Friday, February 4, 2011

Modus Tollens

MODUS TOLLENS: Latin MODUS "standard, measure" is from the Indo-European root MED- "to take appropriate measures." The second word, TOLLENS, is the present participle of Latin TOLLERE "to take away," from the Indo-European root TELE- "to lift, support." In logic, MODUS TOLLENS is a standard form of argumentation in which you "take away," that is, negate, the consequent of an if-then statement and conclude the negation of the antecedent of that if-then statement. MODUS TOLLENS is equivalent to using the contrapositive of the original if-then statement.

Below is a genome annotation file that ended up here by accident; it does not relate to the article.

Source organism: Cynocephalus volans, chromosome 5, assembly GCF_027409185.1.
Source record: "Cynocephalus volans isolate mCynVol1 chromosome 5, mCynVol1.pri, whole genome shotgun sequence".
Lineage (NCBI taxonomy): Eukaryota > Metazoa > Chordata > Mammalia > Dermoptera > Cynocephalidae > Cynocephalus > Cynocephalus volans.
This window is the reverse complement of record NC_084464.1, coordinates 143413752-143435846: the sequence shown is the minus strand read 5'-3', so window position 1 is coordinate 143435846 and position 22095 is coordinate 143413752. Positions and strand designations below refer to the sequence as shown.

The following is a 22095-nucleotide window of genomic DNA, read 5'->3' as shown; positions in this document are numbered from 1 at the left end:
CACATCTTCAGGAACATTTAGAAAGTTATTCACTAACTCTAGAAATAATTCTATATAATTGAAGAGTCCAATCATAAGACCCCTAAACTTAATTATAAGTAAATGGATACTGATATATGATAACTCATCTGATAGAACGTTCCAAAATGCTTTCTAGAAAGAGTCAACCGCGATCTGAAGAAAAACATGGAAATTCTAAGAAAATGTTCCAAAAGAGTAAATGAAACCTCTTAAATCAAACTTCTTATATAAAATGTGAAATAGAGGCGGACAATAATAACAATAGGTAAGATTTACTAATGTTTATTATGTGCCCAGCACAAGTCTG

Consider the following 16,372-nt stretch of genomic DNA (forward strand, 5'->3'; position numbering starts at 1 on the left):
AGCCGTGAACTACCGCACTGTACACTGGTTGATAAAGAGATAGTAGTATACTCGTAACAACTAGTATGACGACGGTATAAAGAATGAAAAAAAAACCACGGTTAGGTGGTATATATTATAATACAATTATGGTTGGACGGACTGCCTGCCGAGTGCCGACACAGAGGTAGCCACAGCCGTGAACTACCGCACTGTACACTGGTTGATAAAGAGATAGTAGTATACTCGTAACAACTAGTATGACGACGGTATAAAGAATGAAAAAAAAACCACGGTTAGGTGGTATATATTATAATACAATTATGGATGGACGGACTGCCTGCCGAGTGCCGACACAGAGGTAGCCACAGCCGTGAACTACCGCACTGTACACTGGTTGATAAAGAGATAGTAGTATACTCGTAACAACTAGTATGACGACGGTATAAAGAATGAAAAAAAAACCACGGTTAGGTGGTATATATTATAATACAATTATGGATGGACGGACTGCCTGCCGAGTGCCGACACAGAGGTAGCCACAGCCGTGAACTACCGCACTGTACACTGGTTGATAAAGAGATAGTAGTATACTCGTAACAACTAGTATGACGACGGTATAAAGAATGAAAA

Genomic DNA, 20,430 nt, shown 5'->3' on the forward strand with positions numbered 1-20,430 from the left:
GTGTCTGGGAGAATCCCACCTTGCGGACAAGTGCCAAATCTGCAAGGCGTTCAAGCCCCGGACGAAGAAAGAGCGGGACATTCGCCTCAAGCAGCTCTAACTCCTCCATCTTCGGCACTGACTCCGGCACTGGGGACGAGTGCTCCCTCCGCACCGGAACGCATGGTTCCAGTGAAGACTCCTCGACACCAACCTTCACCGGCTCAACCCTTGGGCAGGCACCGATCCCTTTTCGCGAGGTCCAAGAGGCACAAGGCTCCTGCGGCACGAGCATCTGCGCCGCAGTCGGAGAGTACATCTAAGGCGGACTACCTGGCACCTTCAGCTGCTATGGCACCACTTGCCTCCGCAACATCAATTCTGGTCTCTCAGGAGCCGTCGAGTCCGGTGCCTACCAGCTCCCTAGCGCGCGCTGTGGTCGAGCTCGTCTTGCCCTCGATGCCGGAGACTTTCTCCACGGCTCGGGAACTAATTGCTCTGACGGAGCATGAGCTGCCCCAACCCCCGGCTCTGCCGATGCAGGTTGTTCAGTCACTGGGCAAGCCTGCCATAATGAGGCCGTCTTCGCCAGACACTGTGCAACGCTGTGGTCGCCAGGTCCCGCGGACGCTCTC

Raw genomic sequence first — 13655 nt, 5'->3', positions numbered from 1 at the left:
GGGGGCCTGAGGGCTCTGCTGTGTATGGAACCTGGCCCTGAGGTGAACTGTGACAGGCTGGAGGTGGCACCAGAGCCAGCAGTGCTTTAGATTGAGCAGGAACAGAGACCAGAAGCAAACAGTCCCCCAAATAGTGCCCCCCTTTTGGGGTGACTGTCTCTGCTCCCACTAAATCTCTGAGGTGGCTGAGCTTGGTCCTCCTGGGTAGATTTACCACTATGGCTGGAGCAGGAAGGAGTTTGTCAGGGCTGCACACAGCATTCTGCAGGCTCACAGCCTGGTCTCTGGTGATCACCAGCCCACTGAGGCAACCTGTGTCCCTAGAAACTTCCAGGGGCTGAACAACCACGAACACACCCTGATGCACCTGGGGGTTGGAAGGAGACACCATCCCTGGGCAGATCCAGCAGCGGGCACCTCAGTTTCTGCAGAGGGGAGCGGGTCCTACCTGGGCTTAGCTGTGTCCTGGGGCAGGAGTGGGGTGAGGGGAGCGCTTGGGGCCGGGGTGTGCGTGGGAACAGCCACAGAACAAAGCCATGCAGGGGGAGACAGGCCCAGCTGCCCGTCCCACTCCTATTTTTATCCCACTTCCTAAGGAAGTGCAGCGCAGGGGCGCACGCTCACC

If P, then Q. Not Q, therefore not P.
Modus Tollens - modus tollendo tollens - (Latin for "the mode or way of removing" or in logic "the way that denies by denying")

Denying the consequent.

A valid form of argument (unlike affirming the consequent and denying the antecedent).

1. If A, then B.
2. Not B.
3. Therefore, Not A.

Modus tollens is related to modus ponens. They both have a premise that is a conditional statement. The most important difference lies in the negation of the last two lines.

See also Modus Ponens

No comments:

Post a Comment